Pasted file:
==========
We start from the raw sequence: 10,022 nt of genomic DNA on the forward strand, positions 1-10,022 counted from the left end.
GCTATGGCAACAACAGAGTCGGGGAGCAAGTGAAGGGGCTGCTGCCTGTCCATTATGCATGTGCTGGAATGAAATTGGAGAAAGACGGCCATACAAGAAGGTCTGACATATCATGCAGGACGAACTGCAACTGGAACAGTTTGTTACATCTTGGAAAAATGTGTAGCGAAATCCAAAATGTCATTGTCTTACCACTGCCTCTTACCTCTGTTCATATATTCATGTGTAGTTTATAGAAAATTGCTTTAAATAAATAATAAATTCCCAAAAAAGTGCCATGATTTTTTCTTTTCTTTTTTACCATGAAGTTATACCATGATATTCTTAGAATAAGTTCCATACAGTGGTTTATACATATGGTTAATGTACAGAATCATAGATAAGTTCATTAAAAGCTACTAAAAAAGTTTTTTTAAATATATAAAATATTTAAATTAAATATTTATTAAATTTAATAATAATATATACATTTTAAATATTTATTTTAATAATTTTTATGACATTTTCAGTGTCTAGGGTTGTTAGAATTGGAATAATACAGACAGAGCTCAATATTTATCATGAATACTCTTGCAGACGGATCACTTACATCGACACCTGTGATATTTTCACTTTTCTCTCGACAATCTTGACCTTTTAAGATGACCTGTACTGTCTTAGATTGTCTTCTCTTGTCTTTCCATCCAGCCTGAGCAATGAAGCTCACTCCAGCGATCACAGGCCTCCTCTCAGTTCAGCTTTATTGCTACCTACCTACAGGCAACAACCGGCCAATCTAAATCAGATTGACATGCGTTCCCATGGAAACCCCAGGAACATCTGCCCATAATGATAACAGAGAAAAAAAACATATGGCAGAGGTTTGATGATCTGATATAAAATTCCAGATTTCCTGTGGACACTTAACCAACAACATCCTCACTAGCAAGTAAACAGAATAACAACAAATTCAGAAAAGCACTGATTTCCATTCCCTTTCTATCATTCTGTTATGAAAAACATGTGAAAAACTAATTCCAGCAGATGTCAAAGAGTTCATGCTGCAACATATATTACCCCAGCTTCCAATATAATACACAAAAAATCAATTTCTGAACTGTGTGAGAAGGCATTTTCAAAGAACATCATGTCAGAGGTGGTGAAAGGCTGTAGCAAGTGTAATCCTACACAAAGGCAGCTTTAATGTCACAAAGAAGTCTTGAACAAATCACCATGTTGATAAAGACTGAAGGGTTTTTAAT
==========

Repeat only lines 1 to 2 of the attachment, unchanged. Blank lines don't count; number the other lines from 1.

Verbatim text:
We start from the raw sequence: 10,022 nt of genomic DNA on the forward strand, positions 1-10,022 counted from the left end.
GCTATGGCAACAACAGAGTCGGGGAGCAAGTGAAGGGGCTGCTGCCTGTCCATTATGCATGTGCTGGAATGAAATTGGAGAAAGACGGCCATACAAGAAGGTCTGACATATCATGCAGGACGAACTGCAACTGGAACAGTTTGTTACATCTTGGAAAAATGTGTAGCGAAATCCAAAATGTCATTGTCTTACCACTGCCTCTTACCTCTGTTCATATATTCATGTGTAGTTTATAGAAAATTGCTTTAAATAAATAATAAATTCCCAAAAAAGTGCCATGATTTTTTCTTTTCTTTTTTACCATGAAGTTATACCATGATATTCTTAGAATAAGTTCCATACAGTGGTTTATACATATGGTTAATGTACAGAATCATAGATAAGTTCATTAAAAGCTACTAAAAAAGTTTTTTTAAATATATAAAATATTTAAATTAAATATTTATTAAATTTAATAATAATATATACATTTTAAATATTTATTTTAATAATTTTTATGACATTTTCAGTGTCTAGGGTTGTTAGAATTGGAATAATACAGACAGAGCTCAATATTTATCATGAATACTCTTGCAGACGGATCACTTACATCGACACCTGTGATATTTTCACTTTTCTCTCGACAATCTTGACCTTTTAAGATGACCTGTACTGTCTTAGATTGTCTTCTCTTGTCTTTCCATCCAGCCTGAGCAATGAAGCTCACTCCAGCGATCACAGGCCTCCTCTCAGTTCAGCTTTATTGCTACCTACCTACAGGCAACAACCGGCCAATCTAAATCAGATTGACATGCGTTCCCATGGAAACCCCAGGAACATCTGCCCATAATGATAACAGAGAAAAAAAACATATGGCAGAGGTTTGATGATCTGATATAAAATTCCAGATTTCCTGTGGACACTTAACCAACAACATCCTCACTAGCAAGTAAACAGAATAACAACAAATTCAGAAAAGCACTGATTTCCATTCCCTTTCTATCATTCTGTTATGAAAAACATGTGAAAAACTAATTCCAGCAGATGTCAAAGAGTTCATGCTGCAACATATATTACCCCAGCTTCCAATATAATACACAAAAAATCAATTTCTGAACTGTGTGAGAAGGCATTTTCAAAGAACATCATGTCAGAGGTGGTGAAAGGCTGTAGCAAGTGTAATCCTACACAAAGGCAGCTTTAATGTCACAAAGAAGTCTTGAACAAATCACCATGTTGATAAAGACTGAAGGGTTTTTAAT